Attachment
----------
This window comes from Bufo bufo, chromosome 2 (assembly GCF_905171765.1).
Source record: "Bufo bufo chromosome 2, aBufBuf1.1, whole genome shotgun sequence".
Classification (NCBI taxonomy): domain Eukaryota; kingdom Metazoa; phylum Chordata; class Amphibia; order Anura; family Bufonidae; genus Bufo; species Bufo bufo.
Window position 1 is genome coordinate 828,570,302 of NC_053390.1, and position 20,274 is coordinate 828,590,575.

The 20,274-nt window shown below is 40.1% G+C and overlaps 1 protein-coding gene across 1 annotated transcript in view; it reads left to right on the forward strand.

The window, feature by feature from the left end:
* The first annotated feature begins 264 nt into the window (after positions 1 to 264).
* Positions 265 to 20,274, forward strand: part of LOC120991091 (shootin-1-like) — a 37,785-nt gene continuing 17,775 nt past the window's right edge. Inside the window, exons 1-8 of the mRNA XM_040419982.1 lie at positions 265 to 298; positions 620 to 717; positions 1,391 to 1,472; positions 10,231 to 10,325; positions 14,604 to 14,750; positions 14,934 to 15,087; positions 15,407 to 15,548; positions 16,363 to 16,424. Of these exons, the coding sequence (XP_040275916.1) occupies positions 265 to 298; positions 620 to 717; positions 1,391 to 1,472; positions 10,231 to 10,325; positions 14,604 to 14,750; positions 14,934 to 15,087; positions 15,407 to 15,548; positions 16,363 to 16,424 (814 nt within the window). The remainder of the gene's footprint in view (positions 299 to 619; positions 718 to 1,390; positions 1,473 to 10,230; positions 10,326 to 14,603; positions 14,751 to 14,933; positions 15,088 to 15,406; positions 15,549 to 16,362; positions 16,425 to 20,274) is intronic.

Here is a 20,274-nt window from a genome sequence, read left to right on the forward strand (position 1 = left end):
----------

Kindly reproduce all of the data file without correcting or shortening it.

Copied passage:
This window comes from Bufo bufo, chromosome 2 (assembly GCF_905171765.1).
Source record: "Bufo bufo chromosome 2, aBufBuf1.1, whole genome shotgun sequence".
Classification (NCBI taxonomy): domain Eukaryota; kingdom Metazoa; phylum Chordata; class Amphibia; order Anura; family Bufonidae; genus Bufo; species Bufo bufo.
Window position 1 is genome coordinate 828,570,302 of NC_053390.1, and position 20,274 is coordinate 828,590,575.

The 20,274-nt window shown below is 40.1% G+C and overlaps 1 protein-coding gene across 1 annotated transcript in view; it reads left to right on the forward strand.

The window, feature by feature from the left end:
* The first annotated feature begins 264 nt into the window (after positions 1 to 264).
* Positions 265 to 20,274, forward strand: part of LOC120991091 (shootin-1-like) — a 37,785-nt gene continuing 17,775 nt past the window's right edge. Inside the window, exons 1-8 of the mRNA XM_040419982.1 lie at positions 265 to 298; positions 620 to 717; positions 1,391 to 1,472; positions 10,231 to 10,325; positions 14,604 to 14,750; positions 14,934 to 15,087; positions 15,407 to 15,548; positions 16,363 to 16,424. Of these exons, the coding sequence (XP_040275916.1) occupies positions 265 to 298; positions 620 to 717; positions 1,391 to 1,472; positions 10,231 to 10,325; positions 14,604 to 14,750; positions 14,934 to 15,087; positions 15,407 to 15,548; positions 16,363 to 16,424 (814 nt within the window). The remainder of the gene's footprint in view (positions 299 to 619; positions 718 to 1,390; positions 1,473 to 10,230; positions 10,326 to 14,603; positions 14,751 to 14,933; positions 15,088 to 15,406; positions 15,549 to 16,362; positions 16,425 to 20,274) is intronic.

Here is a 20,274-nt window from a genome sequence, read left to right on the forward strand (position 1 = left end):